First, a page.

Nigeria: Can E-Books Replace Paper Books?
Up to 43 per cent of Nigerians would prefer to read electronic books (e-books), a Daily Trust online poll shows, though the larger percentage still prefer to read a “normal” book.
The poll asked which kind of books readers preferred, between print books and e-books. A little more than 57 per cent of the 1,579 visitors who participated in the poll chose normal books, leaving 43 per cent who preferred e-books.
The figure shows some awareness about the latest book technology sweeping through the world of publishing.
Data from 250 publishers around the world show sales of consumer e-books increase by 366 per cent last year, according to the Publishers Association.
Last year alone, e-book sales became equivalent to 6 per cent of consumer physical book sales by value, it highlighted in its report.
“The beauty of e-books is that they are so versatile, you can read on your phone, computer or several brands of e-readers. You can also send them digitally to any part of the world,” says Myne Whitman, author of Heart to Mend and Rekindled. Both works of the Nigerian writer based in Seattle, USA, have been stocked on major online ebook retail stores.
“Currently, almost 50,000 copies of all my ebooks combined has been downloaded. That is five times more than the paperback copies,” she told Daily Trust.
“Most of the fan mail I have received have been from those who read the e-versions of my books, maybe because these people spend more time on the internet.”
The admission is telling for several reasons. Zubairu Atta, a consultant on book strategy and member of Abuja Literary Society estimates awareness may reach 60% of Nigeria – and “is still catching on particularly because the concept of payment is still an issue.”
“A lot of people are still not very conversant with using their ATM card and those who have credit cards are not sure about it.”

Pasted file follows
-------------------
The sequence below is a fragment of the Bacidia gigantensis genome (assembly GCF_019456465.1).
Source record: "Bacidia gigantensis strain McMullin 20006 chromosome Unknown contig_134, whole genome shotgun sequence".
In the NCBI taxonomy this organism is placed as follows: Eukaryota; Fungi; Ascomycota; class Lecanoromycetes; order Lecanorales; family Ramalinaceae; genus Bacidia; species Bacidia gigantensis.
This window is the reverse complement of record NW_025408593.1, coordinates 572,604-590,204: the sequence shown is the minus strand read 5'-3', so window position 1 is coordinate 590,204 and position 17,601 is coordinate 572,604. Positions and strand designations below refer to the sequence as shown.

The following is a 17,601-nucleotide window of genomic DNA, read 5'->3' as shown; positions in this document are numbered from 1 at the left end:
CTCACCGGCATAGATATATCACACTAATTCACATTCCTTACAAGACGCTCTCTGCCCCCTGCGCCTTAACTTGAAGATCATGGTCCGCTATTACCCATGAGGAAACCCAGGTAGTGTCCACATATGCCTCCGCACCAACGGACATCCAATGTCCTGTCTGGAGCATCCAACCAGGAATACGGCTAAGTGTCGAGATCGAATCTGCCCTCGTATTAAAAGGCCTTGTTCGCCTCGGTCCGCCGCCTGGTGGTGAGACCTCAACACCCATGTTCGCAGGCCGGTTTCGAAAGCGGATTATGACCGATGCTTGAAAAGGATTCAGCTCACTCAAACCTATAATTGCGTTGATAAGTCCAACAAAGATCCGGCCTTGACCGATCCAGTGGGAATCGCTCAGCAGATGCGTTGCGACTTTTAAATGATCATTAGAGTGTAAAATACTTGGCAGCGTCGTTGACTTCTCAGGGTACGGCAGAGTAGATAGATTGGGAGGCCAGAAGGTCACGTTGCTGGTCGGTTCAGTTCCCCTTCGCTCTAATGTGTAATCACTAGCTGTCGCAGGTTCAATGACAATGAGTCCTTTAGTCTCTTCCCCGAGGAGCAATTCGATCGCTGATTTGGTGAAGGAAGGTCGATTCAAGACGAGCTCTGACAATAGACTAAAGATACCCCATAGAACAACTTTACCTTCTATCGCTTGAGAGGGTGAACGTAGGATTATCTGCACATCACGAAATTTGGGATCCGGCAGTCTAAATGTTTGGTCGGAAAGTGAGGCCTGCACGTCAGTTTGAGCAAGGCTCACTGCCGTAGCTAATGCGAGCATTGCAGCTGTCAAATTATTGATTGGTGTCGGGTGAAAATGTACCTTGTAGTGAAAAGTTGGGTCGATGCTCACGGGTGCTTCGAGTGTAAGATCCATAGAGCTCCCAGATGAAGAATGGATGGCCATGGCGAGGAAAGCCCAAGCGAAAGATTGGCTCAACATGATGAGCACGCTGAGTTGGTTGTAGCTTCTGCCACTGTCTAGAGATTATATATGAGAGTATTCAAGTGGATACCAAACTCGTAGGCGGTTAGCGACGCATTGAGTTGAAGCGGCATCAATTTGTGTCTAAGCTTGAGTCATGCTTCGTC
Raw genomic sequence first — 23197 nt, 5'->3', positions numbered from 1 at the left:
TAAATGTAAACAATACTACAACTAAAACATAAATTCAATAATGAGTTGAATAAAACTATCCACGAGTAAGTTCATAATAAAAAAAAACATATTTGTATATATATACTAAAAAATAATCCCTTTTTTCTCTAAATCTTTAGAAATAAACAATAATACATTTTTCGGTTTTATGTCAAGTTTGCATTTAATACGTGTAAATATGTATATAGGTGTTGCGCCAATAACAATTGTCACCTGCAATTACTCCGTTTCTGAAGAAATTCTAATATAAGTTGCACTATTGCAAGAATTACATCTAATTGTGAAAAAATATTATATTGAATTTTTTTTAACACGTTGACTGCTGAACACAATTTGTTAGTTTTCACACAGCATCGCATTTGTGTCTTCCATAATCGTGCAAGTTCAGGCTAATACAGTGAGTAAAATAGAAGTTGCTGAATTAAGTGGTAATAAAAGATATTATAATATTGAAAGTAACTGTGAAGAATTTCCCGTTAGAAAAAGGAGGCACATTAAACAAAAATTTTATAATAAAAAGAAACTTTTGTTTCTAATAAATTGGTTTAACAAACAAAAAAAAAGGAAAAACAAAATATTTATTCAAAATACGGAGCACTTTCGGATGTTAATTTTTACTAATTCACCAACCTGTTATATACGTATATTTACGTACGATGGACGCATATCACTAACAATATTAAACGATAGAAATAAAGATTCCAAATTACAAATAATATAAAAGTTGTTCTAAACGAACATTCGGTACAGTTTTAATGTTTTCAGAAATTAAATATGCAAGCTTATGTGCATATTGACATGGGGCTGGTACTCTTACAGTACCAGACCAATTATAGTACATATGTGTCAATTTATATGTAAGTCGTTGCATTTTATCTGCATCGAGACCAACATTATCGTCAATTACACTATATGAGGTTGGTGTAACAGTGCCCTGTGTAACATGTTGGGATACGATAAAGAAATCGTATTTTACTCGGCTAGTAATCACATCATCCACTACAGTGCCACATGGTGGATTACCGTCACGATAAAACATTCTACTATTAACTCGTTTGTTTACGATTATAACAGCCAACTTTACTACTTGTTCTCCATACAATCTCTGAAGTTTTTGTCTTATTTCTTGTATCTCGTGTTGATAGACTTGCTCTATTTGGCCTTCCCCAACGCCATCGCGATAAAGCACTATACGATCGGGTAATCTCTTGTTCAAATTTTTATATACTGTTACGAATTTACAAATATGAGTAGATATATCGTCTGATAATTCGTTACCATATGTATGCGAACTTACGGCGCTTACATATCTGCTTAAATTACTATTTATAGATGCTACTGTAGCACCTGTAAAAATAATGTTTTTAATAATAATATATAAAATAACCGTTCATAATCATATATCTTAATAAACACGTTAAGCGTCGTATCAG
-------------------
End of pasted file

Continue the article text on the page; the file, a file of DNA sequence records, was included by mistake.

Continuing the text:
The basic infrastructure needed for an e-book market to take off is still flagging, and Atta says the “Nigerian market is before creation –it hasn’t been born properly.”
Novelist Netty Ejike says many people she has come across know little or nothing about ebooks.
“That is not alarming. To be interested in ebooks means you have your own personal computer, or at least you have one you can have instant access to,” says the author of Obsession, His Sin, Stormy Affair, An Impious Proposal.
“Talking about e-book readers is going a bit too far,” she adds. Highend stores in Abuja stock the latest models of tablet computers and phones, but none has an e-reader on offer.
It doesn’t mean Nigerians don’t use e-books. Recent research has found a growing number of undergraduate and postgraduate students read e-books.
Publishers offer academic textbook in digital formats in addition to hardcopy. And it is quite easy to download digital copies of textbooks in computing, engineering and statistics than wait to pick up one in the post. The problem is paying for it.
A survey of e-book use at the University of Ibadan in which 750 people participated found no respondent paid for their electronic textbooks. They got them as free downloads from websites offering free e-books or borrowed from friends who in turn got the e-books as free downloads.
Online stores selling normal books in Nigeria depend on banks to get their money. Not many buyers would want to run for a bank teller to buy a N400 novel. An online credit system is desired but must overcome scepticism that dogs anything digital in Nigeria.
Atta reads e-books but, “buying them online is too cumbersome,” he says. He points to elaborate scams in which download pages freeze up and links to download e-books automatically disappear once payment is confirmed in online transaction.
Those who have read e-books love the feel of technology but it is just “not the same satisfaction,” he says, admitting he is old fashioned.
“Despite that, I have a lot of experience reading both e-books and paper copies. I find more satisfaction and trust in reading paper copies, because it is in my hand.”
E-books require power to a computer or laptop and electricity remains serious problems, not to mention internet access to download them. Additionally, there are the children to consider.
“I am very scared of having them read e-books on computers. Before you know it sometimes they stray onto the internet and get things that destroy their attention. If you take them, give them a paper book for an hour a day, you see that they benefit more — are more disciplined, more focused,” says Atta.
Netty is still looking to have her titles carried on Debonair when the online store begins carrying electronic books. Maybe sales could reach massive ratios of 500 e-books to 1 print copy, she hopes.
“On the other hand, paperbacks are still very much in vogue in Nigeria (for the few who are still avid readers), and until the awareness of e-books is well established, they will continue to outsell the digital format.”
BY: JUDD-LEONARD OKAFOR, 5 JULY 2012
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